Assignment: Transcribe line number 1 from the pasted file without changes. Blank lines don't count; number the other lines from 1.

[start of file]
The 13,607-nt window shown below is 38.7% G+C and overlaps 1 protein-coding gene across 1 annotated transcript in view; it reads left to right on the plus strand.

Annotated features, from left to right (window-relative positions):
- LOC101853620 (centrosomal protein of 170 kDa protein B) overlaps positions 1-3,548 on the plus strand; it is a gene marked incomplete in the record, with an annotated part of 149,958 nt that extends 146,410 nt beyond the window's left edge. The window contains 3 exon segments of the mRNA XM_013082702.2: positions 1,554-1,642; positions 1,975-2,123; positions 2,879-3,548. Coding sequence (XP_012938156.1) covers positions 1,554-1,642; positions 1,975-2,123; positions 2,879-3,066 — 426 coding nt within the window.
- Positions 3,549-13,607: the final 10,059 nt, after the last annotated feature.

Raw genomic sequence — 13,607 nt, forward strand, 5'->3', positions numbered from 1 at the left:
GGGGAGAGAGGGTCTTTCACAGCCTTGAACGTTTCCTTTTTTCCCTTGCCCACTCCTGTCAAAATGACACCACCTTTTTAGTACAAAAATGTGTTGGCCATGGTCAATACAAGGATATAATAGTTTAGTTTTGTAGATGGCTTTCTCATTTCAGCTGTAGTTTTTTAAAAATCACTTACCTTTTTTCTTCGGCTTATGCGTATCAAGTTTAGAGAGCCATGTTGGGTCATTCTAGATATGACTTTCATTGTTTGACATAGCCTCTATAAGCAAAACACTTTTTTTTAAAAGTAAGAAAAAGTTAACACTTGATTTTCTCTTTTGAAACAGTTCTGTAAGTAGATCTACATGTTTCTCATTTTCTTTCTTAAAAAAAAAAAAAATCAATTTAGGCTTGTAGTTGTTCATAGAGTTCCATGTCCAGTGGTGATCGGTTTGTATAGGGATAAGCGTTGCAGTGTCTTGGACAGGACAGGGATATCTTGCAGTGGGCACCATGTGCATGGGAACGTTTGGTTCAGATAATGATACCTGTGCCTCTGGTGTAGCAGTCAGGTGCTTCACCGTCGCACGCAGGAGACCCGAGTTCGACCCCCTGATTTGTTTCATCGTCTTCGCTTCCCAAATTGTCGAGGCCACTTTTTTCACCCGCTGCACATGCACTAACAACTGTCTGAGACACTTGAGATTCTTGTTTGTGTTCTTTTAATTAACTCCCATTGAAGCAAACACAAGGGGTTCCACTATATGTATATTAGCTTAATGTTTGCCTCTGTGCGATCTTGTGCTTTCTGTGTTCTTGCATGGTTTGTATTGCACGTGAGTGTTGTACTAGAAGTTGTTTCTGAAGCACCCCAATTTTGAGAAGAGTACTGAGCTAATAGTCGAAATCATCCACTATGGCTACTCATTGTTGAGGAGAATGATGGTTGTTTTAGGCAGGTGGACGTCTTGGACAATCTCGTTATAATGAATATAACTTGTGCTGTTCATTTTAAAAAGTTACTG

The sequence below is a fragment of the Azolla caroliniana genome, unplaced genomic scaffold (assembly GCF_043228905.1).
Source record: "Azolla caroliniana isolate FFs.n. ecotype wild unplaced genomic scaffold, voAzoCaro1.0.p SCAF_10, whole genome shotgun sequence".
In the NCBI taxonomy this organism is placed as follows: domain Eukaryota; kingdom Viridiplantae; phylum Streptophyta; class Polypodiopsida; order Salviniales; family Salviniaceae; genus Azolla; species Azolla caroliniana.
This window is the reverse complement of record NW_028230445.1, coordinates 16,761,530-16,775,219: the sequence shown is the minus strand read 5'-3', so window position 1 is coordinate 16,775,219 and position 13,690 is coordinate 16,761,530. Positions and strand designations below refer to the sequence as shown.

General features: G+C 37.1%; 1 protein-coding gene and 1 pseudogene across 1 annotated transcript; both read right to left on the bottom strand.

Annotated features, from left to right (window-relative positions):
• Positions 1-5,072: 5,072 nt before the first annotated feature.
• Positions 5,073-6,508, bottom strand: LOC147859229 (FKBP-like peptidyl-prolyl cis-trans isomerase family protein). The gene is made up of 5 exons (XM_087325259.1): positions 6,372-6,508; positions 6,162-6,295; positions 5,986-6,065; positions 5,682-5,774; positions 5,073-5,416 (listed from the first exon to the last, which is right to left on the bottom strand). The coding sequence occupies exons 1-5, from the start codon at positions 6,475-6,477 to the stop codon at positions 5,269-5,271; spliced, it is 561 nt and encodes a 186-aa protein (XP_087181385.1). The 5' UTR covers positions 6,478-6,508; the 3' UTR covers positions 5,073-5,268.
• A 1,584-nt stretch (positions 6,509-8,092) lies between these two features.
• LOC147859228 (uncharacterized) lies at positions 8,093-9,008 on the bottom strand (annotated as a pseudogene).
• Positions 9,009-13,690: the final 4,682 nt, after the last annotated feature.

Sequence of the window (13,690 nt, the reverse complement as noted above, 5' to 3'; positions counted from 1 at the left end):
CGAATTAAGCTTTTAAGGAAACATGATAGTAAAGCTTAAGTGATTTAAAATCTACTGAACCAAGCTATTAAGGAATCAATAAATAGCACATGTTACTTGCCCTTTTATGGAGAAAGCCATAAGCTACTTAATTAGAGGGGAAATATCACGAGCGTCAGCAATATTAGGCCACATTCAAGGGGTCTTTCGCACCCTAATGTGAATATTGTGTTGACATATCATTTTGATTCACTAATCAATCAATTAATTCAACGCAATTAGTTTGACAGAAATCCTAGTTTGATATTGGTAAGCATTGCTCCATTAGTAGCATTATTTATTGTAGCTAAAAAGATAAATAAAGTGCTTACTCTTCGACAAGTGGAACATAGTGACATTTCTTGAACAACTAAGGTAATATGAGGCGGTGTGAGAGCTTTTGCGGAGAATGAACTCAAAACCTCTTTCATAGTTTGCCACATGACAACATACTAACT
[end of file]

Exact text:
The 13,607-nt window shown below is 38.7% G+C and overlaps 1 protein-coding gene across 1 annotated transcript in view; it reads left to right on the plus strand.